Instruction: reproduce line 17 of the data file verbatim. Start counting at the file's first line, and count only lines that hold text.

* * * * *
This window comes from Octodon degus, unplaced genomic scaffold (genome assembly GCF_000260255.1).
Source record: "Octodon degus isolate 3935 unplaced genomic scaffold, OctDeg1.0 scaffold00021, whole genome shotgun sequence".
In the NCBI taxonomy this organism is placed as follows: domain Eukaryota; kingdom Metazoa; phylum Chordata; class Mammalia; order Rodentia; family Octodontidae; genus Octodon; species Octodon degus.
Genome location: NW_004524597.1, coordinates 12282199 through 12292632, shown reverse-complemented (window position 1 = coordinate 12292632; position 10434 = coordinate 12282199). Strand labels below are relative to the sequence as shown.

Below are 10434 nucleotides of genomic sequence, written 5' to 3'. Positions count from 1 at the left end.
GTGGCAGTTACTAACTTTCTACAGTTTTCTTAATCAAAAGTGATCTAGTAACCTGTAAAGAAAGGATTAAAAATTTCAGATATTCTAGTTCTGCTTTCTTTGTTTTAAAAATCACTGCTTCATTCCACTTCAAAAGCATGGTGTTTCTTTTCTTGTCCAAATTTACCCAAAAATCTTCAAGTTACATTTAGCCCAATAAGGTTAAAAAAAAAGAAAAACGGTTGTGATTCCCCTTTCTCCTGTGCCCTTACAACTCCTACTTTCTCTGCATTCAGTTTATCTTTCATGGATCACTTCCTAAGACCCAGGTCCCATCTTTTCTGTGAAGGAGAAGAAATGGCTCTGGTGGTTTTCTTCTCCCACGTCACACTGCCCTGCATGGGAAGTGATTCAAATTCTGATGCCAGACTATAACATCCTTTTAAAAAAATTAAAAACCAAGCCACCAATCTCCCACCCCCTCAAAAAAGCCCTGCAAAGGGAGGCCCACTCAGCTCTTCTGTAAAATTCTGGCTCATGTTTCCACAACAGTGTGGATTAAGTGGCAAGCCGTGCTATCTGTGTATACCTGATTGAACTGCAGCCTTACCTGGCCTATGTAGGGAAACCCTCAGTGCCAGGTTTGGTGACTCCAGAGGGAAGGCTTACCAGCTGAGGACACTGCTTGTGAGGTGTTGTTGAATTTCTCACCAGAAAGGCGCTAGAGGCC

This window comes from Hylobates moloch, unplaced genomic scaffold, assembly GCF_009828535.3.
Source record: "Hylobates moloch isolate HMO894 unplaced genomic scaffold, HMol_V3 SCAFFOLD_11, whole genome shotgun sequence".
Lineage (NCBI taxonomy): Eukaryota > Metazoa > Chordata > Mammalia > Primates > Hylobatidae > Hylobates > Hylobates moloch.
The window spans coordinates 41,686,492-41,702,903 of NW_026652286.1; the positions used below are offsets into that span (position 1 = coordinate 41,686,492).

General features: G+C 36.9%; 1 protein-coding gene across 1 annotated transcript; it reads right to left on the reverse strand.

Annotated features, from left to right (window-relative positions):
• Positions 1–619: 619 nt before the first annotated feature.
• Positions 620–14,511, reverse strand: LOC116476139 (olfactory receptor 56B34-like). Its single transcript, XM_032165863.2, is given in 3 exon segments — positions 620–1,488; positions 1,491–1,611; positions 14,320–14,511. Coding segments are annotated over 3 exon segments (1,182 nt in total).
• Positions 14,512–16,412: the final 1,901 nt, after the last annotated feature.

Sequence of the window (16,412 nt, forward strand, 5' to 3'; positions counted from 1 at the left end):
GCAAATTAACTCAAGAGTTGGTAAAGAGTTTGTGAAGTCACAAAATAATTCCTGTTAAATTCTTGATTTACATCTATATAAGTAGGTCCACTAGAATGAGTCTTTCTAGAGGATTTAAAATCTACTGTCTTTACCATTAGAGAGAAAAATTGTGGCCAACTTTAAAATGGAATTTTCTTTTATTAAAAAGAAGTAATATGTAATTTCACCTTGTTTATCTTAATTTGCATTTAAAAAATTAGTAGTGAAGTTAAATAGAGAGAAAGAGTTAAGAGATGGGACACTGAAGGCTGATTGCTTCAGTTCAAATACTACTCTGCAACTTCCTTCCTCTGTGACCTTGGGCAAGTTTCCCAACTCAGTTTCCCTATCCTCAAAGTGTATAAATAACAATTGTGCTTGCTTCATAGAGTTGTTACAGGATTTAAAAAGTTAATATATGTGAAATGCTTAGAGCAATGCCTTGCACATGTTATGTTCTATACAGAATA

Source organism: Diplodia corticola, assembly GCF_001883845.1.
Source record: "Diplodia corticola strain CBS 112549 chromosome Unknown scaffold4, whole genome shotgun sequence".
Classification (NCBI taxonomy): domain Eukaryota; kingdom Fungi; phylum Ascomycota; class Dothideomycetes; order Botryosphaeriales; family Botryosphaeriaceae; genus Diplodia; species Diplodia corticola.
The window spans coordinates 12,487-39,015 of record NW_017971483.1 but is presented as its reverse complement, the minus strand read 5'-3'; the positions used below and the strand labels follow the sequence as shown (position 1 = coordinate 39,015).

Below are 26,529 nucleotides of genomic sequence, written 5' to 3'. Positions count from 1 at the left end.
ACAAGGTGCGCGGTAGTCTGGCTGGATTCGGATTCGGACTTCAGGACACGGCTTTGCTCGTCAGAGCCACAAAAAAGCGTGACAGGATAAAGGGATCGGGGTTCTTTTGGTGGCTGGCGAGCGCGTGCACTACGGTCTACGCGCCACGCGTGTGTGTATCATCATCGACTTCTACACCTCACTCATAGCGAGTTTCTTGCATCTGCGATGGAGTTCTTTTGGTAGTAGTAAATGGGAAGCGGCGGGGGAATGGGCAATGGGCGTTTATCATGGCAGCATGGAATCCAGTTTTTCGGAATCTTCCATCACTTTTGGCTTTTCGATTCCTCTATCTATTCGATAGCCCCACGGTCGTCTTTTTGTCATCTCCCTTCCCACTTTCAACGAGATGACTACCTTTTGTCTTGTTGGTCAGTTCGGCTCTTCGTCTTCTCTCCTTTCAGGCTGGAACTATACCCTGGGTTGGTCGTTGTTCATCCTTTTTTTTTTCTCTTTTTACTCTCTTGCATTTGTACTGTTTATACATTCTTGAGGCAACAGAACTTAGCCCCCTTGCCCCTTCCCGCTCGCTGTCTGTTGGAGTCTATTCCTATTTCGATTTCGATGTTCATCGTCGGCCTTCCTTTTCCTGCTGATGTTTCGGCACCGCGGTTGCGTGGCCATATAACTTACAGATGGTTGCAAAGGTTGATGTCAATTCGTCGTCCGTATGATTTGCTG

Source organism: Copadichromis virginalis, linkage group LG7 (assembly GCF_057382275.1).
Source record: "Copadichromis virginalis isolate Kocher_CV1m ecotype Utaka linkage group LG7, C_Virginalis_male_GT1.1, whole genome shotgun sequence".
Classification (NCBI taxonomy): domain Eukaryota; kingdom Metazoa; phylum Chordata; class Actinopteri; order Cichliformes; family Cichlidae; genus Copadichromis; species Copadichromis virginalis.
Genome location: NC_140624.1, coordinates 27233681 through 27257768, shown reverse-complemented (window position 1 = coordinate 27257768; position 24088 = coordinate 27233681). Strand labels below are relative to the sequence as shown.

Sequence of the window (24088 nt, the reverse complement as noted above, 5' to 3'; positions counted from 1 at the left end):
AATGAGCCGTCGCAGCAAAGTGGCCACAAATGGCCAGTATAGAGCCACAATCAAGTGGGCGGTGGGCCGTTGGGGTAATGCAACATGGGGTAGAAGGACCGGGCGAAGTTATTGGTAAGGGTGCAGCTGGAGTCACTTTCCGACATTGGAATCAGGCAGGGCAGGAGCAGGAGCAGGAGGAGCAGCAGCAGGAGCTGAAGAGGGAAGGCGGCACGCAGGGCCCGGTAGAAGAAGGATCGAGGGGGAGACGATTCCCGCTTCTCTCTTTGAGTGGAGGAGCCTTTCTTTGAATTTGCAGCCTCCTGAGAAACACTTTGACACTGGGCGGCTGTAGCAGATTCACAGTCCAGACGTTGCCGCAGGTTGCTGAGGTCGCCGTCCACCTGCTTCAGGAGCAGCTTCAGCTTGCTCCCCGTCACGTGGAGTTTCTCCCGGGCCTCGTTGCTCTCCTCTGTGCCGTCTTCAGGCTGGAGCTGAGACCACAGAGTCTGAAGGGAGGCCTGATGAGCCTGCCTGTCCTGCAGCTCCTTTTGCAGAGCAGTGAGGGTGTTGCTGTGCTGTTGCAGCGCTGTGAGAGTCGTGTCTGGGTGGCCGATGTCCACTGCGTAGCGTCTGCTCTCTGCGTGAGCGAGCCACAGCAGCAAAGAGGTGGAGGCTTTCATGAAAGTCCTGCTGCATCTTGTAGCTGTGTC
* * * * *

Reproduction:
GCAAATTAACTCAAGAGTTGGTAAAGAGTTTGTGAAGTCACAAAATAATTCCTGTTAAATTCTTGATTTACATCTATATAAGTAGGTCCACTAGAATGAGTCTTTCTAGAGGATTTAAAATCTACTGTCTTTACCATTAGAGAGAAAAATTGTGGCCAACTTTAAAATGGAATTTTCTTTTATTAAAAAGAAGTAATATGTAATTTCACCTTGTTTATCTTAATTTGCATTTAAAAAATTAGTAGTGAAGTTAAATAGAGAGAAAGAGTTAAGAGATGGGACACTGAAGGCTGATTGCTTCAGTTCAAATACTACTCTGCAACTTCCTTCCTCTGTGACCTTGGGCAAGTTTCCCAACTCAGTTTCCCTATCCTCAAAGTGTATAAATAACAATTGTGCTTGCTTCATAGAGTTGTTACAGGATTTAAAAAGTTAATATATGTGAAATGCTTAGAGCAATGCCTTGCACATGTTATGTTCTATACAGAATA